In the UK there is one computer supplier that, in my humble opinion, should be applauded for their attitude: Novatech. I think that every machine they sell from their website or retail outlets are offered with or without an Operating System; it’s your choice. It’s quite interesting to look on their site and see just how expensive Windows really is: ~£70 to ~£800 or more!

Recently I noticed Novatech making a few noises on Twitter and I commented positively on their approach to selling naked computers. This was their reply to me:

@opensourcerer Thanks for recommending us, we sell all systems without operating systems as we like to give our customers a choice.

So come on you lot! Let’s try and come up with a plan, ideas and suggestions as to how to go about fixing this problem once and for all… Our company, The Open Learning Centre can host a wiki or something if needed but please use the comments here to start the ball rolling.

Are there any lawyers out there who fancy a challenge? Want to fight for Freedom and allow consumers to make their own choice rather than be forced to pay for something they frequently neither need nor want?

Finally, for those naive souls who believe that an EULA gives you some protection or guarantees, think again…

Build your own PC Part III

Although somewhat belatedly, here is a brief discussion on what has happened since I finished building Lobsang.

The system has been very stable and reliable. It is quiet. And it performs well.  There have been a couple of niggles with the software installation that I would like to mention and also briefly I wanted to cover partitioning as a reader requested it.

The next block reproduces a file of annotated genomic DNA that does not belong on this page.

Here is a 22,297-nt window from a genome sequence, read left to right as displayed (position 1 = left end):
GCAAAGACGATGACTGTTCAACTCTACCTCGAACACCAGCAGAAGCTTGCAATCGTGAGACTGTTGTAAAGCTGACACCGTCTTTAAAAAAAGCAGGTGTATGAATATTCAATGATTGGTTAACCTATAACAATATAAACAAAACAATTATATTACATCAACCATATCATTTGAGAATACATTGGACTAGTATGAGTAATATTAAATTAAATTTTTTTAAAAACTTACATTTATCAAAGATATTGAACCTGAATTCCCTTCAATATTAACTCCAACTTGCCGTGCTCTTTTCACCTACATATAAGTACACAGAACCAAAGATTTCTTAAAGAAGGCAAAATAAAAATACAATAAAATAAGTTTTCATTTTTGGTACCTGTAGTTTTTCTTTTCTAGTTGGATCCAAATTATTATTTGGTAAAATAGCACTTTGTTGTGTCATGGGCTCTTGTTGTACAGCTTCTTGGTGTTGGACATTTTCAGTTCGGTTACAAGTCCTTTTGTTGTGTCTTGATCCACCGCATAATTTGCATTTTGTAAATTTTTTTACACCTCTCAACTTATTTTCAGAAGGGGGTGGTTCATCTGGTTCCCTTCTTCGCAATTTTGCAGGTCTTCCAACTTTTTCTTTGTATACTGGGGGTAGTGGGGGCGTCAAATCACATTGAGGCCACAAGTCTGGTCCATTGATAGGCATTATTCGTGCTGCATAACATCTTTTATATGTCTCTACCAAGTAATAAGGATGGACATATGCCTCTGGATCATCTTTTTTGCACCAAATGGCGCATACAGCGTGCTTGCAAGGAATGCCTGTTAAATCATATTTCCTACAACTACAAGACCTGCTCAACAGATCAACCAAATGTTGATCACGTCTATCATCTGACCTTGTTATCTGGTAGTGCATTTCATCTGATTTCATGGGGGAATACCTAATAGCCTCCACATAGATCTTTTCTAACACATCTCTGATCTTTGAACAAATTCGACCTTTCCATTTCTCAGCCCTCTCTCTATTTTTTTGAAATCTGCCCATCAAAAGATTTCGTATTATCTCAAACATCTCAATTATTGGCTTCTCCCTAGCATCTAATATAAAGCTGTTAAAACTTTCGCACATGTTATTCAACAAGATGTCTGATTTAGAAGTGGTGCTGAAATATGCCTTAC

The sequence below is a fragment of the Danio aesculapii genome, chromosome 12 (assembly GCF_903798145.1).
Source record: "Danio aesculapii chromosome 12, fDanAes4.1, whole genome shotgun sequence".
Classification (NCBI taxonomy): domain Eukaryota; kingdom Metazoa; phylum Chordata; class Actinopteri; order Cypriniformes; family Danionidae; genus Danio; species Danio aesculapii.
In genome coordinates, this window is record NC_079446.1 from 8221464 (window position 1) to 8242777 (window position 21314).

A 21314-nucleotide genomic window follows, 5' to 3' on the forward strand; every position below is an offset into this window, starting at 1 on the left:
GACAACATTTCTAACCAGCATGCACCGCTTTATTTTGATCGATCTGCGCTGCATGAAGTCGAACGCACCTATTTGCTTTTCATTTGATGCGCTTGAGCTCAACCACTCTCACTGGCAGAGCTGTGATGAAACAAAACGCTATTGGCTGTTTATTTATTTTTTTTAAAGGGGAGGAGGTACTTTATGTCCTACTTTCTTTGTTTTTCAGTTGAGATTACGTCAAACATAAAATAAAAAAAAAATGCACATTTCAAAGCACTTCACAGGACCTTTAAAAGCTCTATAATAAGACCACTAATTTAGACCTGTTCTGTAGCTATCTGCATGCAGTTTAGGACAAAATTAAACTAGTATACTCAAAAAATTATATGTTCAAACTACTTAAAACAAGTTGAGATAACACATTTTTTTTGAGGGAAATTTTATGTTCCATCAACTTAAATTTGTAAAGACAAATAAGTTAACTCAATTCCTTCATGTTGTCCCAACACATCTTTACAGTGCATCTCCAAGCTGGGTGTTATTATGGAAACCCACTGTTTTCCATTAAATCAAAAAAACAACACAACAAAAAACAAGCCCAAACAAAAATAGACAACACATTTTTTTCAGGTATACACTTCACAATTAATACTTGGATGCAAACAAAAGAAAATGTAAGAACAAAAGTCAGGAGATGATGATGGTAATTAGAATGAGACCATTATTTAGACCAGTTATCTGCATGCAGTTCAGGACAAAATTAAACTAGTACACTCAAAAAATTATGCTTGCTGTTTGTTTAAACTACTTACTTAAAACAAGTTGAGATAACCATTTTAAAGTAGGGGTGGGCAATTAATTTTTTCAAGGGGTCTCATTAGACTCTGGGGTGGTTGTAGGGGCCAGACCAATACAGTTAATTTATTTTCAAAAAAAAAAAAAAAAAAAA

As with most of my computers I installed Ubuntu Linux on this one. Due to some kind of incompatibility with the BIOS and my shiny new graphics card, I ended up installing the pre-release (Alpha 5) of Ubuntu Intrepid Ibex, the 8.10 version. It’s been very stable throughout the time I have been using it but the graphics card has been problematic.

Initially I had quite a few difficulties using this new NVIDIA 9500GT card which made me simply drop back to using the default and OSS “nv” driver instead. That was fine as I needed the machine for work so I was quite happy to wait for eye-candy support. When 8.10 was actually released I re-enabled the NVIDIA binary drivers for my hardware. Initially it seemed OK and worked but I was limited to a maximum resolution 768×1024. My monitor can handle quite a bit more than that.

It turns out that one of the big changes in 8.10 is with Xorg. The configuration file /etc/X11/xorg.conf is basically empty and everything is auto-configured. This is fine as long as the detection process works. My monitor is connected to the VGA port of the graphics card, via a Belkin KVM switch. I think this is preventing the monitor from being detected and hence I am left with a minimal option for configuring my monitor.

Using the nvidia-settings application allows me to change the screen resolution to something more sensible but the changes I make are not persistent, even when I have run it as root. I have tried to “hard-code” the relevant settings in my xorg.conf but on each reboot the monitor has defaulted back to the standard 1024×768 resolution. It is a tad annoying, but hopefully there will be a fix shortly – or if I get a new shiny TFT for Christmas the problem will probably go away anyway.


Here is the partition table I am using on Lobsang:

Partition Flags Part Type FS Type Size MB
sda1 Boot Primary Linux ext2 526.42
sda5 Logical Linux ext3 15726.74
sda6 Logical Linux ext3 15726.74